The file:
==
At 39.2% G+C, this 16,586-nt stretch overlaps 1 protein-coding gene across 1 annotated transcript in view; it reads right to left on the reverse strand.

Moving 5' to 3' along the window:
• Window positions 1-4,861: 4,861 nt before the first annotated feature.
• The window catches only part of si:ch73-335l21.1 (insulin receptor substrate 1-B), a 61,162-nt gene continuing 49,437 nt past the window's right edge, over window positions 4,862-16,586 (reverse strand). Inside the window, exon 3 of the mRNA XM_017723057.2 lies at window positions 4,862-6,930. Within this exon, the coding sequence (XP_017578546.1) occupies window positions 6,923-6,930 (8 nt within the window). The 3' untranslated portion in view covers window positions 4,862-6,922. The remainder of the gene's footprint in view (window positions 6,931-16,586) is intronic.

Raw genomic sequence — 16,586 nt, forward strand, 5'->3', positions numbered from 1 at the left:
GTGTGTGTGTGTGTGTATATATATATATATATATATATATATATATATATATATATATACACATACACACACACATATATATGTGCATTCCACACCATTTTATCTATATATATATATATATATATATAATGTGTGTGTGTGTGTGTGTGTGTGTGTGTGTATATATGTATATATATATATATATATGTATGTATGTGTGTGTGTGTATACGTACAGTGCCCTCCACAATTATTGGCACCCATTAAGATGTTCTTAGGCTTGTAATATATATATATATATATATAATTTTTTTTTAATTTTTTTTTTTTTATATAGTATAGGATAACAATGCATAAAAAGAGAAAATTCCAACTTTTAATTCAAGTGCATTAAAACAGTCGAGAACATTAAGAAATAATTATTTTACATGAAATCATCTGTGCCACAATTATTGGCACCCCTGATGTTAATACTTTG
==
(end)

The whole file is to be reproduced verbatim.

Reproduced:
At 39.2% G+C, this 16,586-nt stretch overlaps 1 protein-coding gene across 1 annotated transcript in view; it reads right to left on the reverse strand.

Moving 5' to 3' along the window:
• Window positions 1-4,861: 4,861 nt before the first annotated feature.
• The window catches only part of si:ch73-335l21.1 (insulin receptor substrate 1-B), a 61,162-nt gene continuing 49,437 nt past the window's right edge, over window positions 4,862-16,586 (reverse strand). Inside the window, exon 3 of the mRNA XM_017723057.2 lies at window positions 4,862-6,930. Within this exon, the coding sequence (XP_017578546.1) occupies window positions 6,923-6,930 (8 nt within the window). The 3' untranslated portion in view covers window positions 4,862-6,922. The remainder of the gene's footprint in view (window positions 6,931-16,586) is intronic.

Raw genomic sequence — 16,586 nt, forward strand, 5'->3', positions numbered from 1 at the left:
GTGTGTGTGTGTGTGTATATATATATATATATATATATATATATATATATATATATATACACATACACACACACATATATATGTGCATTCCACACCATTTTATCTATATATATATATATATATATATAATGTGTGTGTGTGTGTGTGTGTGTGTGTGTGTATATATGTATATATATATATATATATGTATGTATGTGTGTGTGTGTATACGTACAGTGCCCTCCACAATTATTGGCACCCATTAAGATGTTCTTAGGCTTGTAATATATATATATATATATATAATTTTTTTTTAATTTTTTTTTTTTTATATAGTATAGGATAACAATGCATAAAAAGAGAAAATTCCAACTTTTAATTCAAGTGCATTAAAACAGTCGAGAACATTAAGAAATAATTATTTTACATGAAATCATCTGTGCCACAATTATTGGCACCCCTGATGTTAATACTTTG